service even used Al Qaeda camps in Afghanistan to train covert operatives for use in a war 20of terror against India”.

    However, Washington‟s re-embrace of Pakistan not only revived Cold War memories in New

    Delhi but also threatened to derail the warming U.S.-Indian relationship. Despite lingering problems over America‟s handling of Pakistan and its support and sustenance to the military

    junta led by General Musharraf, India has managed to keep the development of its relationship with Washington on track. Nonetheless, it is galling for New Delhi to see the country it blames for continuing terrorist attacks in India being hailed by the United States (and other Western states) as “an ally against terrorism”.

    By objective criteria, Pakistan, and not Iraq, represents a compelling threat to international security as regards terrorism and weapons of mass destruction (WMD). Yet the Bush administration, through politically expedient calculations, has cornered Iraq in the international dog-house and threatens to unleash war on Baghdad while it mollycoddles and provides respectability to the military junta in Islamabad. Nothing can better illustrate its double standards than the way it has downplayed the Pakistani nukes-for-missiles swap with North Korea and allowed General Musharraf to consolidate his dictatorship and renege on his January 12, 2002, and June 6, 2002, anti-terror pledges. While Iraq‟s links with Al Qaeda are

    not known or proven, “the Pakistani-Al Qaeda connection is visible to all but the

    geopolitically challenged”, in the words of one American analyst. Yet Bush contends that Iraq, a starving, humbled nation whose WMD infrastructure was systematically ripped to pieces by UN inspectors over seven-and-half years, poses such a pressing threat as to warrant a U.S. military invasion. Bush, in contrast, is silent on Pakistan‟s covert nuclear and missile collaboration with the communist regimes in Beijing and Pyongyang that his own intelligence continues to track.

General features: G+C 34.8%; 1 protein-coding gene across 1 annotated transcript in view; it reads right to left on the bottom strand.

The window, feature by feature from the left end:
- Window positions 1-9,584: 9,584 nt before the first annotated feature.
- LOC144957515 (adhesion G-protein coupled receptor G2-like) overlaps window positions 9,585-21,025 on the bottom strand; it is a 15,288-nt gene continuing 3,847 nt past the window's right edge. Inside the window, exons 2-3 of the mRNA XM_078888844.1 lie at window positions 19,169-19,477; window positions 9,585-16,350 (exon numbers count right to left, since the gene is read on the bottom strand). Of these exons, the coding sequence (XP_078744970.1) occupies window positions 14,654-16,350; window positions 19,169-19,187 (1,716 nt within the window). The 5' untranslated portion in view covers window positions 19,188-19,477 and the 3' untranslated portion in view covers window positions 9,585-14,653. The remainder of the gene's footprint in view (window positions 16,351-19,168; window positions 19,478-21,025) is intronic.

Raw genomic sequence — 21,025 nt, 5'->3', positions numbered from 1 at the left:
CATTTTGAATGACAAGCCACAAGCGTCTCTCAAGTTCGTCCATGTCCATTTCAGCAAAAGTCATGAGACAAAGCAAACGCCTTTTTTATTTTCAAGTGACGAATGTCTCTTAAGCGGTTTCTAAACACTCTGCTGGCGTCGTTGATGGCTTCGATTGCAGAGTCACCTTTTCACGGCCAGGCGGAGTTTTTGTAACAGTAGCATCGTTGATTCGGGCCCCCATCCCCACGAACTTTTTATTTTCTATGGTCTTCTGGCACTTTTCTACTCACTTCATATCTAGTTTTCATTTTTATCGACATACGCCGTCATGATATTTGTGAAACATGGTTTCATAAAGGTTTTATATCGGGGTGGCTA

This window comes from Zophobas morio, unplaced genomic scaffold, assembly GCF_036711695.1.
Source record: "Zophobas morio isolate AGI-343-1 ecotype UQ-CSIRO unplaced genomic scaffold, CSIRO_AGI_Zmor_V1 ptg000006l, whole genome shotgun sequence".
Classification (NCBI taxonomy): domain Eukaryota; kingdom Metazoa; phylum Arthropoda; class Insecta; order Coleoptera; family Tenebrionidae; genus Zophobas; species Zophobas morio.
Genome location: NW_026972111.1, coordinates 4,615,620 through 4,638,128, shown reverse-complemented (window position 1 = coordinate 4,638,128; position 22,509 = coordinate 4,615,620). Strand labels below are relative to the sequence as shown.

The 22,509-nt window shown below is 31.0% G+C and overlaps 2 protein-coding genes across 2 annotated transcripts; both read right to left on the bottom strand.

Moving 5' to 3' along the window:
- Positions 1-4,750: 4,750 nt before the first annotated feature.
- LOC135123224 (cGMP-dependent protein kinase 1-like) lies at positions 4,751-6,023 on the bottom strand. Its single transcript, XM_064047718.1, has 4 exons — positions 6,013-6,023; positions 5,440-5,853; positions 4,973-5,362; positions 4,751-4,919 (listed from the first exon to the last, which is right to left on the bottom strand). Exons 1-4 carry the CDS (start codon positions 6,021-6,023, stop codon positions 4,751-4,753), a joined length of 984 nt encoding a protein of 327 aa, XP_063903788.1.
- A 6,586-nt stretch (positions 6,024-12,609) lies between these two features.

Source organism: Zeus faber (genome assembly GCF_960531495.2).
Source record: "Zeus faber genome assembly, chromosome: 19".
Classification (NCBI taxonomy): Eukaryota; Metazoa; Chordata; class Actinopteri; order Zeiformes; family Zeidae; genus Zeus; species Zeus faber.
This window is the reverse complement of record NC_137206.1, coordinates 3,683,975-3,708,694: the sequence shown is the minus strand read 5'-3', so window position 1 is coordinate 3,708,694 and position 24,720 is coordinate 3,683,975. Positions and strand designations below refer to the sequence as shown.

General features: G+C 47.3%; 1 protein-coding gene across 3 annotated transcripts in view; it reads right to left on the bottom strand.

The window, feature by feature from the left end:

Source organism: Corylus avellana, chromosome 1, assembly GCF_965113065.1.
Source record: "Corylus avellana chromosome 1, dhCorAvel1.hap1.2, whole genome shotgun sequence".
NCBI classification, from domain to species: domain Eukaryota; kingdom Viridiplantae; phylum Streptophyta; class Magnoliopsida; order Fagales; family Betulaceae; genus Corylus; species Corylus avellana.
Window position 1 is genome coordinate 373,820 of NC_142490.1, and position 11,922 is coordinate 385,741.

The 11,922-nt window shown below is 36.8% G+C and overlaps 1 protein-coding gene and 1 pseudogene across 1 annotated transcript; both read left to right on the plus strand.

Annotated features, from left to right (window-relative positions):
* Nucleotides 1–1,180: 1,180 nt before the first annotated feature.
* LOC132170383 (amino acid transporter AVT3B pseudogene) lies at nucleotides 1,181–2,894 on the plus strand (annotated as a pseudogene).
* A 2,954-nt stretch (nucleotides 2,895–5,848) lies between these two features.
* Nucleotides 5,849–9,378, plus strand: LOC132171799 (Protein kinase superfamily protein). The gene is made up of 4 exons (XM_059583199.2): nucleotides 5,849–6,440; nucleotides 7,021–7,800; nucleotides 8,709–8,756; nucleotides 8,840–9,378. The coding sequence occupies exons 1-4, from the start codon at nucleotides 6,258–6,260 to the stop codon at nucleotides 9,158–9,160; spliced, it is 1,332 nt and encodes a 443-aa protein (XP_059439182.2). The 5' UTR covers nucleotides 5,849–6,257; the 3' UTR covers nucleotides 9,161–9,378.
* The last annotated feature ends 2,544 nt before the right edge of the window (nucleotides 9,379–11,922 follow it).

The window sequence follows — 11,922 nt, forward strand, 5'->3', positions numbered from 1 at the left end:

19 Woodward, Bush At War. 20 James Risen and Judith Miller, “Pakistani Intelligence Had Links to Al Qaeda, U.S. Officials Say,” New York

    Times, October 29, 2001, p. A1.

    The fact is that no ruler in the world has benefited more from the September 11, 2001, strikes than Musharraf. Musharraf now oils his dictatorship with U.S. aid, as did the previous Pakistani military ruler, General Zia ul-Haq, who spurred on the rise of the forces of jihad.

    Bush, like his predecessors, has been unable to distinguish between alliances of convenience 21 The monsters that the U.S. now fights, be it Saddam or and uncritically embracing tyrants.